Written by Tamara Guhrs:
There’s something missing from this festival.
I’m feeling it as I walk Grahamstown’s quiet back streets, and I’m feeling it as I reach back into my space-time memory the way one keeps reaching into a handbag for a lost phone. I want it but it is not there. I look for it – it should be here, but its not.
It’s Reza, I miss her.
I miss her most now, because I am in Grahamstown and the possibility that I will run into her or that I may drop in for tea has gone forever. Perhaps for the first time since I had the news of her passing in January this year, it feels real. Like this strange hot wind on a festival Friday, it feels real but it feels wrong.
I think the whole festival misses her, but doesn’t quite know it. What is disquieting for me though, is the silence around our loss of her.
Shortly after her passing, when those close to her, those who had been privileged enough to have worked or engaged with her in some way were still reeling and bereft, Ismail Mohamed wrote in his weekly Herald column, “Where are the East Cape voices honouring Reza de Wet?” The column framed its lament in the context of lack of support for East Cape artists, noting that she was feted and celebrated overseas, while at home there was silence.
At home, the voices that would have been honouring her were those that were in mourning. I think that in the first weeks and months of losing someone, whose influence has been so profound, it is difficult to find the public voice, the show that articulates just what this loss has meant. Reza de Wet’s relationships and connections – with students, colleagues, and even audiences – were often marked by a fierce kind of privacy – they were one-on-one connections. Her loss was felt keenly, but as those of us gathered at her Johannesburg memorial came to understand, it was a loss that almost evaded a public face.
Time has passed now, and Rhodes drama department has launched a bursary in her honour. But the Festival, I’m noticing, has released no public or official message of remembrance. Reza was such an integral part of the artistic fabric of this town and this feels sad, it feels missing, it feels wrong.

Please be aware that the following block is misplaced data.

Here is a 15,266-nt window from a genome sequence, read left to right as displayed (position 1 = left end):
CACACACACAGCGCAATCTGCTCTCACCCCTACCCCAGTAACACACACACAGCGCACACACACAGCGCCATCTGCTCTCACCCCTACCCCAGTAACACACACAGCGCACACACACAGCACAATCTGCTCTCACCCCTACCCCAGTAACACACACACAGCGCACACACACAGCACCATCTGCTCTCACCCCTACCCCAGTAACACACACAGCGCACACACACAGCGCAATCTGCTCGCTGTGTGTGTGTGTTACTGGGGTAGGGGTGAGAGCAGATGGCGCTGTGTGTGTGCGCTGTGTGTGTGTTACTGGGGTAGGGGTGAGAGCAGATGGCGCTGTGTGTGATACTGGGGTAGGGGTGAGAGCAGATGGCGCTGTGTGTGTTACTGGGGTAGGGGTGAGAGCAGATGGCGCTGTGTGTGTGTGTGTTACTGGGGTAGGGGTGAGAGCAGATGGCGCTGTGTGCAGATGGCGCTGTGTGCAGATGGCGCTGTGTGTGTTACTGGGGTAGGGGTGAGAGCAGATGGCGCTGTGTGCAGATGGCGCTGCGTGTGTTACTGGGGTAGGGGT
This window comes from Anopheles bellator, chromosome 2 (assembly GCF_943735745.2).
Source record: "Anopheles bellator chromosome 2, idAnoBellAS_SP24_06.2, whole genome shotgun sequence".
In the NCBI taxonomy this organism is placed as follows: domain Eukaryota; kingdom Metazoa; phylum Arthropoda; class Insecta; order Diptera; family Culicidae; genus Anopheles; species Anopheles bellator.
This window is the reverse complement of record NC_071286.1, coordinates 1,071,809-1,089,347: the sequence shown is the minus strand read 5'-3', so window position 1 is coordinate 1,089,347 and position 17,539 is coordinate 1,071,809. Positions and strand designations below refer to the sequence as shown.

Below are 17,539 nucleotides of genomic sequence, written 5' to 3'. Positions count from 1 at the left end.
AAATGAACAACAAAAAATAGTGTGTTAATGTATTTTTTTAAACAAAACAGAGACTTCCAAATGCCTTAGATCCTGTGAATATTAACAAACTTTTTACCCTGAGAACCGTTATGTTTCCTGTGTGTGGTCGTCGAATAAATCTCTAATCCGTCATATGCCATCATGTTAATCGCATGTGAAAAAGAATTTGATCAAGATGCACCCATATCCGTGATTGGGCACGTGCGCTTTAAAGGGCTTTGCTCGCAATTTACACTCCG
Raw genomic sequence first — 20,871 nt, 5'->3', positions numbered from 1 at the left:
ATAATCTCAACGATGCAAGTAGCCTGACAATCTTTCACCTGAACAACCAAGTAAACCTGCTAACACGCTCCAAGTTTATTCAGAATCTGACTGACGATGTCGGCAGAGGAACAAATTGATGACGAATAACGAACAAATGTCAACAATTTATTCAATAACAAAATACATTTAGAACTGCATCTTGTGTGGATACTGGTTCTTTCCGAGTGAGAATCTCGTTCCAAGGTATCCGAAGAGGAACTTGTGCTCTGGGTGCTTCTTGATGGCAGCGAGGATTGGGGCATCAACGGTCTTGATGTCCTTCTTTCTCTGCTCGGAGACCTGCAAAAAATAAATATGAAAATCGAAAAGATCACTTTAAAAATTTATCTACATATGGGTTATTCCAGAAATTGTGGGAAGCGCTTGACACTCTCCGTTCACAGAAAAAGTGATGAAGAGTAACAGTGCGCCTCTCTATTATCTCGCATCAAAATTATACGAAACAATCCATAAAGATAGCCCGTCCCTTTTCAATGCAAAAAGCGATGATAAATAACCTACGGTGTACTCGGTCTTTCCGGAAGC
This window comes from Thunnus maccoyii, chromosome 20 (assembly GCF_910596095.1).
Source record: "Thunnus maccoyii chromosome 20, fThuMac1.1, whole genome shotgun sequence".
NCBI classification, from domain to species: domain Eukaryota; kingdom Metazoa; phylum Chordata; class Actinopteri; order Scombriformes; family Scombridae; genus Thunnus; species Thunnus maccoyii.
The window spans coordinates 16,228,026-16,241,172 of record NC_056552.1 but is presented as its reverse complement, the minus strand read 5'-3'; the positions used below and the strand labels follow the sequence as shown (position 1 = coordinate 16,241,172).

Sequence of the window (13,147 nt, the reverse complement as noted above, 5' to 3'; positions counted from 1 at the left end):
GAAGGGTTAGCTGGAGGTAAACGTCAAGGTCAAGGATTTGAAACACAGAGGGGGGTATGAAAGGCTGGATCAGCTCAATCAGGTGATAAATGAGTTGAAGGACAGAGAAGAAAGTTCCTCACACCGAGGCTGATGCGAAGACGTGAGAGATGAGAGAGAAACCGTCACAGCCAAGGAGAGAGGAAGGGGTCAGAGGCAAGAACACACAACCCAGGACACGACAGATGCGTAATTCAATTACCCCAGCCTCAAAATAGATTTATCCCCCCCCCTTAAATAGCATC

Look, writers never receive as much fanfare as penis-painters and rockstars. Even reclusive playwrights. Even reclusive playwrights who are feted overseas. Reza de Wet’s contribution to the Grahamstown festival was not brassily, overtly obvious. But it was profound, and it was sustained, over decades. I’m also not suggesting that it’s the Festival organising committee’s job or responsibility to mark or celebrate the passing of every public figure in the arts, but I wonder that there is no message of acknowledgement in the programme, no retrospective of her work, when she contributed and shaped so much of the festival over the years.
When Reza passed, a mutual friend noted that it was like losing habitat, like when ecosystems become extinct. The passing of such a talent is like the loss of vast tracts of fertile soil. In the grasping for audiences and resources, the pressurised immersion in the production process that happens prior to festival, artists and organisers get squashed by deadlines and number crunching and output, by the need to fill houses and make artistic decisions that will help to do so. It’s easy to forget the kind of ethic that Reza embraced and lived. She revelled in the magical transformative power of theatre and its spiritual function for audiences.
I don’t think we can yet quantify the cost of her loss, but for me anyway, I feel as if an artistic compass has gone, and my moorings are out of kilter.
I just hope that there is something in the pipeline, some plan to honour her, whether a new category of award or a retrospective of her work. She left us too soon and we need to find ways to sustain the kind of magic she evoked.